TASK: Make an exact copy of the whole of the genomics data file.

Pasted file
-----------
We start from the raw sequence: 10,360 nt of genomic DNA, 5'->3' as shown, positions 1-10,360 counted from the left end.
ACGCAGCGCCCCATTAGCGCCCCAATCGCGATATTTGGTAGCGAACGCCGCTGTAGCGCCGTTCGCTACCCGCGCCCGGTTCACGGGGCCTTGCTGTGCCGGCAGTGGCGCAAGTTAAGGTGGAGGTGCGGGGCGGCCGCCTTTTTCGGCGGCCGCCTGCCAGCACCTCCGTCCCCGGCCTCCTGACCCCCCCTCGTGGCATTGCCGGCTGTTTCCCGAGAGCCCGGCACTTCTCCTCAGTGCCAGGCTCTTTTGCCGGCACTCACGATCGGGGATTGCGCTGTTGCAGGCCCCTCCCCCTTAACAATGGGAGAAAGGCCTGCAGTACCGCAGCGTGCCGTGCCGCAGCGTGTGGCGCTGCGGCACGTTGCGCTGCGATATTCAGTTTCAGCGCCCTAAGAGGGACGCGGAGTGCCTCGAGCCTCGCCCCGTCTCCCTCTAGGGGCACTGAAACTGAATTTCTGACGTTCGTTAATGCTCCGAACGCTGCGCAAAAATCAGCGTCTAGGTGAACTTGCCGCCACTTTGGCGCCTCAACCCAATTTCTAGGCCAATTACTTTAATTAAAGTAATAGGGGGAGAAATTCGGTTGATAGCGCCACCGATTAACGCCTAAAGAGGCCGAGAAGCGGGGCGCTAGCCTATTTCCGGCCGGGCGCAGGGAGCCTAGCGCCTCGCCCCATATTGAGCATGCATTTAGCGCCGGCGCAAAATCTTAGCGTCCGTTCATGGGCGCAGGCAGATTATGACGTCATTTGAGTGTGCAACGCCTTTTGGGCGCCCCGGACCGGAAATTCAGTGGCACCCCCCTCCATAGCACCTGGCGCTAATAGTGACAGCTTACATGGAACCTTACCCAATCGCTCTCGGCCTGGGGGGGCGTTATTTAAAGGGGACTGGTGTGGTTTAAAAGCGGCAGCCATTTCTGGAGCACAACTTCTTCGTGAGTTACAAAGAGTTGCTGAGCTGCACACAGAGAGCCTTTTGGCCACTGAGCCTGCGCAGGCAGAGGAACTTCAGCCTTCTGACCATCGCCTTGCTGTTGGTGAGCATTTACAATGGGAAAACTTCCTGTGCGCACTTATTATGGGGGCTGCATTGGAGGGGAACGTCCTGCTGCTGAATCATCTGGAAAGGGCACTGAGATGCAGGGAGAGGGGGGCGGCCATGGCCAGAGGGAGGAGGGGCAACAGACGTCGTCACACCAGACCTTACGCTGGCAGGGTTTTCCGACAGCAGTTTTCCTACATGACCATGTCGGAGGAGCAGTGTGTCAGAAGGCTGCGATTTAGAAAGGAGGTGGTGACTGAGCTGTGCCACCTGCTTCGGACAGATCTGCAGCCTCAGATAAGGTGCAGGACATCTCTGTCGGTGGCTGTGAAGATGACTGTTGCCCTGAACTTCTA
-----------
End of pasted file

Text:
We start from the raw sequence: 10,360 nt of genomic DNA, 5'->3' as shown, positions 1-10,360 counted from the left end.
ACGCAGCGCCCCATTAGCGCCCCAATCGCGATATTTGGTAGCGAACGCCGCTGTAGCGCCGTTCGCTACCCGCGCCCGGTTCACGGGGCCTTGCTGTGCCGGCAGTGGCGCAAGTTAAGGTGGAGGTGCGGGGCGGCCGCCTTTTTCGGCGGCCGCCTGCCAGCACCTCCGTCCCCGGCCTCCTGACCCCCCCTCGTGGCATTGCCGGCTGTTTCCCGAGAGCCCGGCACTTCTCCTCAGTGCCAGGCTCTTTTGCCGGCACTCACGATCGGGGATTGCGCTGTTGCAGGCCCCTCCCCCTTAACAATGGGAGAAAGGCCTGCAGTACCGCAGCGTGCCGTGCCGCAGCGTGTGGCGCTGCGGCACGTTGCGCTGCGATATTCAGTTTCAGCGCCCTAAGAGGGACGCGGAGTGCCTCGAGCCTCGCCCCGTCTCCCTCTAGGGGCACTGAAACTGAATTTCTGACGTTCGTTAATGCTCCGAACGCTGCGCAAAAATCAGCGTCTAGGTGAACTTGCCGCCACTTTGGCGCCTCAACCCAATTTCTAGGCCAATTACTTTAATTAAAGTAATAGGGGGAGAAATTCGGTTGATAGCGCCACCGATTAACGCCTAAAGAGGCCGAGAAGCGGGGCGCTAGCCTATTTCCGGCCGGGCGCAGGGAGCCTAGCGCCTCGCCCCATATTGAGCATGCATTTAGCGCCGGCGCAAAATCTTAGCGTCCGTTCATGGGCGCAGGCAGATTATGACGTCATTTGAGTGTGCAACGCCTTTTGGGCGCCCCGGACCGGAAATTCAGTGGCACCCCCCTCCATAGCACCTGGCGCTAATAGTGACAGCTTACATGGAACCTTACCCAATCGCTCTCGGCCTGGGGGGGCGTTATTTAAAGGGGACTGGTGTGGTTTAAAAGCGGCAGCCATTTCTGGAGCACAACTTCTTCGTGAGTTACAAAGAGTTGCTGAGCTGCACACAGAGAGCCTTTTGGCCACTGAGCCTGCGCAGGCAGAGGAACTTCAGCCTTCTGACCATCGCCTTGCTGTTGGTGAGCATTTACAATGGGAAAACTTCCTGTGCGCACTTATTATGGGGGCTGCATTGGAGGGGAACGTCCTGCTGCTGAATCATCTGGAAAGGGCACTGAGATGCAGGGAGAGGGGGGCGGCCATGGCCAGAGGGAGGAGGGGCAACAGACGTCGTCACACCAGACCTTACGCTGGCAGGGTTTTCCGACAGCAGTTTTCCTACATGACCATGTCGGAGGAGCAGTGTGTCAGAAGGCTGCGATTTAGAAAGGAGGTGGTGACTGAGCTGTGCCACCTGCTTCGGACAGATCTGCAGCCTCAGATAAGGTGCAGGACATCTCTGTCGGTGGCTGTGAAGATGACTGTTGCCCTGAACTTCTA